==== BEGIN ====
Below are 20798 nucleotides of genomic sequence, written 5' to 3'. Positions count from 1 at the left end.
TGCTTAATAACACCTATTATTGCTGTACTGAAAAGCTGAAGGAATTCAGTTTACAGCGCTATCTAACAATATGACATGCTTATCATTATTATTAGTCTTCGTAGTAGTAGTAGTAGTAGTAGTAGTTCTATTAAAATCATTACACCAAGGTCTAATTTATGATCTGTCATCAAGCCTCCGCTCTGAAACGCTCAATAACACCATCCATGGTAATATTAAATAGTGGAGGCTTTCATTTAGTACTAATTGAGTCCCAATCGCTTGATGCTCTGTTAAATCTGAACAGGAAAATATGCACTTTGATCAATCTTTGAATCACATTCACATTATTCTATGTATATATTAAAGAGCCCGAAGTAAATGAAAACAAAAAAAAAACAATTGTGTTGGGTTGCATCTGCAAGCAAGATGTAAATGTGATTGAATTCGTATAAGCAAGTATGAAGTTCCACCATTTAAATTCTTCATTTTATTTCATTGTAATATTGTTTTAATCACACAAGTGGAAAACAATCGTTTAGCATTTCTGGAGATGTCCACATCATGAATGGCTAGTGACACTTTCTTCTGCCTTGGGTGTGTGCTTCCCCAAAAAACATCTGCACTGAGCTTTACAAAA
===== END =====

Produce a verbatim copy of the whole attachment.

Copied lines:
Below are 20798 nucleotides of genomic sequence, written 5' to 3'. Positions count from 1 at the left end.
TGCTTAATAACACCTATTATTGCTGTACTGAAAAGCTGAAGGAATTCAGTTTACAGCGCTATCTAACAATATGACATGCTTATCATTATTATTAGTCTTCGTAGTAGTAGTAGTAGTAGTAGTAGTTCTATTAAAATCATTACACCAAGGTCTAATTTATGATCTGTCATCAAGCCTCCGCTCTGAAACGCTCAATAACACCATCCATGGTAATATTAAATAGTGGAGGCTTTCATTTAGTACTAATTGAGTCCCAATCGCTTGATGCTCTGTTAAATCTGAACAGGAAAATATGCACTTTGATCAATCTTTGAATCACATTCACATTATTCTATGTATATATTAAAGAGCCCGAAGTAAATGAAAACAAAAAAAAAACAATTGTGTTGGGTTGCATCTGCAAGCAAGATGTAAATGTGATTGAATTCGTATAAGCAAGTATGAAGTTCCACCATTTAAATTCTTCATTTTATTTCATTGTAATATTGTTTTAATCACACAAGTGGAAAACAATCGTTTAGCATTTCTGGAGATGTCCACATCATGAATGGCTAGTGACACTTTCTTCTGCCTTGGGTGTGTGCTTCCCCAAAAAACATCTGCACTGAGCTTTACAAAA